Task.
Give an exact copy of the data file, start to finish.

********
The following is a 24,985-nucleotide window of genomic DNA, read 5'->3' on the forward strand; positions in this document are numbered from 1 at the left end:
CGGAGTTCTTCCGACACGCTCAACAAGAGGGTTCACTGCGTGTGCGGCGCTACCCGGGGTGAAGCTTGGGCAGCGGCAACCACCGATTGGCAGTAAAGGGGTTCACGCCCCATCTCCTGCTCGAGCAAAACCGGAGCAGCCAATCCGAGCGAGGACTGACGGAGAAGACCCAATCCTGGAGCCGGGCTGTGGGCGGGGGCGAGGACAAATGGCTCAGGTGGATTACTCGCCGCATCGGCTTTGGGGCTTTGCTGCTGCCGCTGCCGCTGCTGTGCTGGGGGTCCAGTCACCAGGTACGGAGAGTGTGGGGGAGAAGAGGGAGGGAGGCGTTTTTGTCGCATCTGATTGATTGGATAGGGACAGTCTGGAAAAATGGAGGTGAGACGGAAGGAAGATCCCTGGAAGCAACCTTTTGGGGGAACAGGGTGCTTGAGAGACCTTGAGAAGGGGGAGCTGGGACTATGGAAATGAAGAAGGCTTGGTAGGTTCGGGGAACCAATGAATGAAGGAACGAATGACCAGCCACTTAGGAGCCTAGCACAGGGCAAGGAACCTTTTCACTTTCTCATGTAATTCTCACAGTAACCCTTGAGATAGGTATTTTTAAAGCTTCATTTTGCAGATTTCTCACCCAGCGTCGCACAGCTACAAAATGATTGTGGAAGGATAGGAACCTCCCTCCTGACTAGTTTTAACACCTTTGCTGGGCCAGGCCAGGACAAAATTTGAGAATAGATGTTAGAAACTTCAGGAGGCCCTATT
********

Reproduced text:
The following is a 24,985-nucleotide window of genomic DNA, read 5'->3' on the forward strand; positions in this document are numbered from 1 at the left end:
CGGAGTTCTTCCGACACGCTCAACAAGAGGGTTCACTGCGTGTGCGGCGCTACCCGGGGTGAAGCTTGGGCAGCGGCAACCACCGATTGGCAGTAAAGGGGTTCACGCCCCATCTCCTGCTCGAGCAAAACCGGAGCAGCCAATCCGAGCGAGGACTGACGGAGAAGACCCAATCCTGGAGCCGGGCTGTGGGCGGGGGCGAGGACAAATGGCTCAGGTGGATTACTCGCCGCATCGGCTTTGGGGCTTTGCTGCTGCCGCTGCCGCTGCTGTGCTGGGGGTCCAGTCACCAGGTACGGAGAGTGTGGGGGAGAAGAGGGAGGGAGGCGTTTTTGTCGCATCTGATTGATTGGATAGGGACAGTCTGGAAAAATGGAGGTGAGACGGAAGGAAGATCCCTGGAAGCAACCTTTTGGGGGAACAGGGTGCTTGAGAGACCTTGAGAAGGGGGAGCTGGGACTATGGAAATGAAGAAGGCTTGGTAGGTTCGGGGAACCAATGAATGAAGGAACGAATGACCAGCCACTTAGGAGCCTAGCACAGGGCAAGGAACCTTTTCACTTTCTCATGTAATTCTCACAGTAACCCTTGAGATAGGTATTTTTAAAGCTTCATTTTGCAGATTTCTCACCCAGCGTCGCACAGCTACAAAATGATTGTGGAAGGATAGGAACCTCCCTCCTGACTAGTTTTAACACCTTTGCTGGGCCAGGCCAGGACAAAATTTGAGAATAGATGTTAGAAACTTCAGGAGGCCCTATT